It makes sound financial sense to take out life insurance, especially if you have a family. You may be young and healthy, but nobody knows what’s around the corner, and you have a duty to provide your loved ones with financial protection should the worst happen. Some factors may affect the amount of cover in your policy or the premium you pay. Here are the main factors that can affect life insurance.
This is a factor you simply can’t control, but it could have a major impact on your life insurance premium. It may not seem fair, but if two people have identical medical history and risk factors, but one is 21 and the other is 51, the younger person will get cheaper life insurance than the older person.
Most insurance companies have an age cut off, where they won’t insure you after a certain birthday. It’s worth shopping around, as this age may vary. Also, some companies do policies especially for older people.
Your current state of health is one of the major factors in assessing your life insurance cover and premium. Some companies may require tests to rule out pre-existing conditions which could impact on your age expectancy, but often it’s just a question of answering questions regarding your medical history. However, you may have to pay a higher premium for a guaranteed acceptance policy, so it may be more financially viable to agree to tests such as blood tests, urine tests or cholesterol tests.
Don’t consider hiding anything, because it could compromise a future claim if you fail to disclose pertinent information, or notify the insurance company of any relevant changes in your health. Honesty is the best policy where life insurance is concerned.
Family medical history
The risk of inherited medical conditions may seriously affect your chance of getting affordable life cover, even if you are in perfect health. And a family history of life-threatening conditions such as heart disease will mean a hike in premiums. Unfortunately, there’s nothing you can do about this – it’s just the way it is.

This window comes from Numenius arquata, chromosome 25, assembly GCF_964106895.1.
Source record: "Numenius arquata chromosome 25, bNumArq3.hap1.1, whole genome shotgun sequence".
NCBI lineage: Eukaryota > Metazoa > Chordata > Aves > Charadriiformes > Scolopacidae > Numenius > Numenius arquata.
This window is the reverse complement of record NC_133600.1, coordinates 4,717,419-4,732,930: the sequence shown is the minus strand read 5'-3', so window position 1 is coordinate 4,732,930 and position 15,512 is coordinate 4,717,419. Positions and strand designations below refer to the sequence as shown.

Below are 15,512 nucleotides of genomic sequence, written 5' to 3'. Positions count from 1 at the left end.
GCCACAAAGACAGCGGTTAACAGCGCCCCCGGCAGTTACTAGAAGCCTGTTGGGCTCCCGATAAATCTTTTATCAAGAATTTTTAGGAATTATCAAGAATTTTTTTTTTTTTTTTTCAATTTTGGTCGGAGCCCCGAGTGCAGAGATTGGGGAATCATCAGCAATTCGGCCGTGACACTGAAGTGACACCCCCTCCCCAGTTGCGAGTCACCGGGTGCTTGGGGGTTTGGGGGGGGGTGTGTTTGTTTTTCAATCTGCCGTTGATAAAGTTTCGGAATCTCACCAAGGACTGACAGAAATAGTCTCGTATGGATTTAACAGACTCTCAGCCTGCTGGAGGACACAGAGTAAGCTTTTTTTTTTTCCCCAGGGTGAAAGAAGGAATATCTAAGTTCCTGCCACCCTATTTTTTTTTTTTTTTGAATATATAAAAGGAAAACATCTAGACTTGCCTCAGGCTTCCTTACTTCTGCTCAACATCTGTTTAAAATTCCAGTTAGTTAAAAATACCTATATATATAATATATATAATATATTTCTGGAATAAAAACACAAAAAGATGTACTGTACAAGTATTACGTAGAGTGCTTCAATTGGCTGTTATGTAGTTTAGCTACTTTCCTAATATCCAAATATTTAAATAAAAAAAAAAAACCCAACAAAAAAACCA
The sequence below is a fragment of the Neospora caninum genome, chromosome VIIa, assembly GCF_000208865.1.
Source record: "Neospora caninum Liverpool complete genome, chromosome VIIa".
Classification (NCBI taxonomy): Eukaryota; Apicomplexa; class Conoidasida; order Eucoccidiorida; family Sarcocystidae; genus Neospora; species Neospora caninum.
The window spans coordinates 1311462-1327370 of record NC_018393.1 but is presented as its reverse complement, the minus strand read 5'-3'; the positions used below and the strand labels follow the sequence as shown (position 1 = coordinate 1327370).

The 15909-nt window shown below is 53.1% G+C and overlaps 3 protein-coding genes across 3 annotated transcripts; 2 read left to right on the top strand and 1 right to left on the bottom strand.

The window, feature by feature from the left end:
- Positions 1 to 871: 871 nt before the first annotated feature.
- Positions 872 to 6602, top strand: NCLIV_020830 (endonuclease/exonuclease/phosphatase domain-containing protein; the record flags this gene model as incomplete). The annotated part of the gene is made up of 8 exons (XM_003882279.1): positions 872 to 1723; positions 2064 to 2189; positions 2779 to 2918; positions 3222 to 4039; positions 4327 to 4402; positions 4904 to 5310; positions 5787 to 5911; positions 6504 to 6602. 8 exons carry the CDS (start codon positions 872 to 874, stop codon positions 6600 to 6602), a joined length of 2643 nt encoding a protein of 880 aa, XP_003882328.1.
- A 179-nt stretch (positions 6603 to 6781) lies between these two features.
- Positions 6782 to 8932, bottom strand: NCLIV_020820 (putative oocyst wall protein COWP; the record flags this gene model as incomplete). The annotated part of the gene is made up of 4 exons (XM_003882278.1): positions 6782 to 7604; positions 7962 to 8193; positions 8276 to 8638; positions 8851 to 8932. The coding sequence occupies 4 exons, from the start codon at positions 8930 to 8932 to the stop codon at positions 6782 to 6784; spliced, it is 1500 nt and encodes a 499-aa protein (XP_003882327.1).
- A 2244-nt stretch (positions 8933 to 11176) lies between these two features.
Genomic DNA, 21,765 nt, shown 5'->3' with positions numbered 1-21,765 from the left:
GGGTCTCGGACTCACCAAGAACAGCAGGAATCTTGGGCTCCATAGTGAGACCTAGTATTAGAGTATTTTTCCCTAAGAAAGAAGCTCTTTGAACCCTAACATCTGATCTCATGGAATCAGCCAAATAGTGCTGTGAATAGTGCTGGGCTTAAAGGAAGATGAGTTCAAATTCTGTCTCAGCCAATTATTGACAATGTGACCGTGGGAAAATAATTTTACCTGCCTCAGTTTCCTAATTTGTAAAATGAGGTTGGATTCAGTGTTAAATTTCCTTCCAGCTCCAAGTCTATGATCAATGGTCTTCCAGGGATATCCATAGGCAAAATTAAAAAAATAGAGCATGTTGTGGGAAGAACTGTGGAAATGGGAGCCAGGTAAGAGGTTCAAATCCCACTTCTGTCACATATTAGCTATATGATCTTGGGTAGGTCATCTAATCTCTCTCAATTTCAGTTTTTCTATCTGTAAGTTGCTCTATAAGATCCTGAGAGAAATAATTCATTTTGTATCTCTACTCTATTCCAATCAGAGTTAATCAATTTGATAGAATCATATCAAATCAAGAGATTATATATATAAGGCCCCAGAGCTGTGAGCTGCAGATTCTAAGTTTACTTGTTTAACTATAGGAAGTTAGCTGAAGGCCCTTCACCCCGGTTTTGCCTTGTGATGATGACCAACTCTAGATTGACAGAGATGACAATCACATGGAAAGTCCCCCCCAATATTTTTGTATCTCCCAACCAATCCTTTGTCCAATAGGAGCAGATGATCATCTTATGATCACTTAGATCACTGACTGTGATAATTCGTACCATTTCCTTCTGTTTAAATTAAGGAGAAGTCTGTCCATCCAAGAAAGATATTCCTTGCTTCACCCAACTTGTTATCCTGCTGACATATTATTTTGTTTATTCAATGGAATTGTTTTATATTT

Bad habits equate to high insurance premiums, or even a refusal to provide cover at all. Smokers always pay higher premiums than non-smokers, due to the risk assessment for life expectancy. Excessive alcohol consumption and obesity may also drive up the premiums and/or lead to exclusions in the policy, so it makes financial sense as well as health sense to pursue a healthy lifestyle.
Some professions are classed as ‘high risk,’ and will result in a higher premium, and probably an exclusion clause should you die in the course of your occupation, or from related causes. High risk professions include pilots, divers and mountaineers. If a bank manager and a scuba diver are the same age, with similar health records, the bank manager will usually pay less in premiums and receive more cover.
Life insurance is an individual matter, depending on a lot of variables, so it’s impossible to give a ballpark figure for a particular person. While some factors that influence quotes are out of your control, adopting a healthy lifestyle by giving up smoking, moderating alcohol consumption and maintaining a healthy weight can make a big difference to your insurance premiums and the amount of cover your policy provides. Yet another reason, should you need one, to live a healthy life.